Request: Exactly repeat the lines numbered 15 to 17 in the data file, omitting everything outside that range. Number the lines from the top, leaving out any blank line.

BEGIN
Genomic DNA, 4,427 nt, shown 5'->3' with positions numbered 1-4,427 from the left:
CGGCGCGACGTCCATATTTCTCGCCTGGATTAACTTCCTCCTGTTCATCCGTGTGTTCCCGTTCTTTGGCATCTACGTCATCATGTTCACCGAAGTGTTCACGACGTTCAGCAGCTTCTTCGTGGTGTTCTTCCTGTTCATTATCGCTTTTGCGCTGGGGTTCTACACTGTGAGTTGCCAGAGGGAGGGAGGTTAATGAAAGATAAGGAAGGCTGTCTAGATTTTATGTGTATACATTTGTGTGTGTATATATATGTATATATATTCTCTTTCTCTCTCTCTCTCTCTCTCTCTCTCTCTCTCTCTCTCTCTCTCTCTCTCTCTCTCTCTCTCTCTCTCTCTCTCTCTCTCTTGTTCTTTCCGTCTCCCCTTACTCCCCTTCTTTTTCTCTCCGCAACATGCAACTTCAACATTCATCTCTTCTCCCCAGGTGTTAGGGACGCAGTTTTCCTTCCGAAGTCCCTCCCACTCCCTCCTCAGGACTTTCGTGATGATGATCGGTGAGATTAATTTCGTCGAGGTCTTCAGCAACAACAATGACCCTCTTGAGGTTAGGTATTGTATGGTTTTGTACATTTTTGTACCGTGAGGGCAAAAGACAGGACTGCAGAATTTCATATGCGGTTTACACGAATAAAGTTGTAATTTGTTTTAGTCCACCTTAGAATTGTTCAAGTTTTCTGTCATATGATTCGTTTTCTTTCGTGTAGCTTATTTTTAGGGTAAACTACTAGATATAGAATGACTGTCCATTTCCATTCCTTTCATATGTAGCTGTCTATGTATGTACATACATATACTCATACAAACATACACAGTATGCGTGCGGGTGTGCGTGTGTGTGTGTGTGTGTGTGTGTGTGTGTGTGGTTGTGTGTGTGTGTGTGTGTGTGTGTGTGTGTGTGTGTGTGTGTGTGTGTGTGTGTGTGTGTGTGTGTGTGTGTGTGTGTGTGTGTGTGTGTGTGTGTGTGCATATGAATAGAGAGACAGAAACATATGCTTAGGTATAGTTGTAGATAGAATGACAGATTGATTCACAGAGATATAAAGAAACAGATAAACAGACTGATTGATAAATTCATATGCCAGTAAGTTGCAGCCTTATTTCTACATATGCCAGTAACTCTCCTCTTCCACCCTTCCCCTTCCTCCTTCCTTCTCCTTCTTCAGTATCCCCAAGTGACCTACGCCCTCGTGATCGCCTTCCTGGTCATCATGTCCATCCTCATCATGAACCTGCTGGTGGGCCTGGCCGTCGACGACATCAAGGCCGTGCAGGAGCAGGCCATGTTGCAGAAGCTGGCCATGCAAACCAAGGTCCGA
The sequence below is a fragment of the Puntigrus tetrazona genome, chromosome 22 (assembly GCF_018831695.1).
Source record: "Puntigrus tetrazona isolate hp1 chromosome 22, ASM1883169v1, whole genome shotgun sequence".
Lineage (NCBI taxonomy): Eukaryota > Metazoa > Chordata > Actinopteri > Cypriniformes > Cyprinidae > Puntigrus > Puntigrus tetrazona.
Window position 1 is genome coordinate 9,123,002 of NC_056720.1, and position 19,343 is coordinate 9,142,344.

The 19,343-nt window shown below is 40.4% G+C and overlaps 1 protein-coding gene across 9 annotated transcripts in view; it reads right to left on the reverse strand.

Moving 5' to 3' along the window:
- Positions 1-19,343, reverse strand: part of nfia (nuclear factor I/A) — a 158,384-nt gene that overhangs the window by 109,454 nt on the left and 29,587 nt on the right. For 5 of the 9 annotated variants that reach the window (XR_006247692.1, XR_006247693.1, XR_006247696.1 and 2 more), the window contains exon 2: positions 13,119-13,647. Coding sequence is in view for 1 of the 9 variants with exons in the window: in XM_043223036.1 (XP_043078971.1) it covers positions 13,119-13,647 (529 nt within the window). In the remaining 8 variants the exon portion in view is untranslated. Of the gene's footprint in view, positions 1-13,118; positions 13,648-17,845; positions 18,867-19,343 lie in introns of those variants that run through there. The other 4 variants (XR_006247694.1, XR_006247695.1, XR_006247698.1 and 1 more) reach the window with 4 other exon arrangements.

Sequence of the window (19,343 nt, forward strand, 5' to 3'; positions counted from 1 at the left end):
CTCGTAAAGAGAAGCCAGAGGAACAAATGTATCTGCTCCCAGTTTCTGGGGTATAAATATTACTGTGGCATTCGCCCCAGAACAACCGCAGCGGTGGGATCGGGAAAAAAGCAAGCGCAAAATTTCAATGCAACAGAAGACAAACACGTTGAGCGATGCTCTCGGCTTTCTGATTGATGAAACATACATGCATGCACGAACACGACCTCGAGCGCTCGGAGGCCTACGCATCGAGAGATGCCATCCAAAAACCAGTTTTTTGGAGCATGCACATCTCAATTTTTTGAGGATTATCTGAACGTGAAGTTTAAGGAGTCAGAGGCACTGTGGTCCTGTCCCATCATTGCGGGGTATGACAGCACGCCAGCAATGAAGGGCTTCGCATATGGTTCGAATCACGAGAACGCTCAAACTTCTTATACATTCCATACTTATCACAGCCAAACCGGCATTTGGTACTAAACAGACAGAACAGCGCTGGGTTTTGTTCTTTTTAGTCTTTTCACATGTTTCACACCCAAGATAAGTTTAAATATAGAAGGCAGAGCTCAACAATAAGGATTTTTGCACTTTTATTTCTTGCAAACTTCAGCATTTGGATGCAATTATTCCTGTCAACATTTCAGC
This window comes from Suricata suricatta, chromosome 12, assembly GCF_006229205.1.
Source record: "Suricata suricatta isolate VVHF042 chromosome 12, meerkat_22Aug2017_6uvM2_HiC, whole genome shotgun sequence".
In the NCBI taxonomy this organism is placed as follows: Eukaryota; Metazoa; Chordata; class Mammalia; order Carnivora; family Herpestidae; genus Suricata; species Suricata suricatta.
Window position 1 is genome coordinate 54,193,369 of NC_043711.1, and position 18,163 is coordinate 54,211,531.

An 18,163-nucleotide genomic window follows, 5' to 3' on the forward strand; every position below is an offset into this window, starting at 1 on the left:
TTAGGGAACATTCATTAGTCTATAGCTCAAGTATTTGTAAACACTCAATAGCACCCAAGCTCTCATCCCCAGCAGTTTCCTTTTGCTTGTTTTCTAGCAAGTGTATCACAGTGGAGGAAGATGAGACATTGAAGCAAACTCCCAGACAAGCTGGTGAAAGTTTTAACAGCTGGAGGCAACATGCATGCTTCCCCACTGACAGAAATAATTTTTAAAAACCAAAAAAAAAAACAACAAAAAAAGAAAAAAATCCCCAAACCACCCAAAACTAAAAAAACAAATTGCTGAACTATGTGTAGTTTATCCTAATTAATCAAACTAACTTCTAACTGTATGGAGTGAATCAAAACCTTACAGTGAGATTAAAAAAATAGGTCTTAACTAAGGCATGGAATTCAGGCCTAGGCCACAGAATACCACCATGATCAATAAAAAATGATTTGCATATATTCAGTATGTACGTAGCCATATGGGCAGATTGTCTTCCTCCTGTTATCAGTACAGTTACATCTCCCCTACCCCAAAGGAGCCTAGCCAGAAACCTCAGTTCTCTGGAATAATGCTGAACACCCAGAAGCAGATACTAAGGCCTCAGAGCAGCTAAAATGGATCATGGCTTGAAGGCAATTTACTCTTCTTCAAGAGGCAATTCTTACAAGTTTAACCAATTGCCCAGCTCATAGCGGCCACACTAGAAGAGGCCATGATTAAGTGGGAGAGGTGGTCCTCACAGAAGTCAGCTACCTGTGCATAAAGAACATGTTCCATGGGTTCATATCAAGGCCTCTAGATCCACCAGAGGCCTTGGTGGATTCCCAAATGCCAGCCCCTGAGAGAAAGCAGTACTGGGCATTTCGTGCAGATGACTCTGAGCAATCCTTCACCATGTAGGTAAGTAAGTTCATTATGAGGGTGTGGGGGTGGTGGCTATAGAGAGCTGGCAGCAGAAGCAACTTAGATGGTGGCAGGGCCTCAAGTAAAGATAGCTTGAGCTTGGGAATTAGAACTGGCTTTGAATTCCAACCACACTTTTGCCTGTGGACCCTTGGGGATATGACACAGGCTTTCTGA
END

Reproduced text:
Window position 1 is genome coordinate 54,193,369 of NC_043711.1, and position 18,163 is coordinate 54,211,531.

An 18,163-nucleotide genomic window follows, 5' to 3' on the forward strand; every position below is an offset into this window, starting at 1 on the left:
TTAGGGAACATTCATTAGTCTATAGCTCAAGTATTTGTAAACACTCAATAGCACCCAAGCTCTCATCCCCAGCAGTTTCCTTTTGCTTGTTTTCTAGCAAGTGTATCACAGTGGAGGAAGATGAGACATTGAAGCAAACTCCCAGACAAGCTGGTGAAAGTTTTAACAGCTGGAGGCAACATGCATGCTTCCCCACTGACAGAAATAATTTTTAAAAACCAAAAAAAAAAACAACAAAAAAAGAAAAAAATCCCCAAACCACCCAAAACTAAAAAAACAAATTGCTGAACTATGTGTAGTTTATCCTAATTAATCAAACTAACTTCTAACTGTATGGAGTGAATCAAAACCTTACAGTGAGATTAAAAAAATAGGTCTTAACTAAGGCATGGAATTCAGGCCTAGGCCACAGAATACCACCATGATCAATAAAAAATGATTTGCATATATTCAGTATGTACGTAGCCATATGGGCAGATTGTCTTCCTCCTGTTATCAGTACAGTTACATCTCCCCTACCCCAAAGGAGCCTAGCCAGAAACCTCAGTTCTCTGGAATAATGCTGAACACCCAGAAGCAGATACTAAGGCCTCAGAGCAGCTAAAATGGATCATGGCTTGAAGGCAATTTACTCTTCTTCAAGAGGCAATTCTTACAAGTTTAACCAATTGCCCAGCTCATAGCGGCCACACTAGAAGAGGCCATGATTAAGTGGGAGAGGTGGTCCTCACAGAAGTCAGCTACCTGTGCATAAAGAACATGTTCCATGGGTTCATATCAAGGCCTCTAGATCCACCAGAGGCCTTGGTGGATTCCCAAATGCCAGCCCCTGAGAGAAAGCAGTACTGGGCATTTCGTGCAGATGACTCTGAGCAATCCTTCACCATGTAGGTAAGTAAGTTCATTATGAGGGTGTGGGGGTGGTGGCTATAGAGAGCTGGCAGCAGAAGCAACTTAGATGGTGGCAGGGCCTCAAGTAAAGATAGCTTGAGCTTGGGAATTAGAACTGGCTTTGAATTCCAACCACACTTTTGCCTGTGGACCCTTGGGGATATGACACAGGCTTTCTGA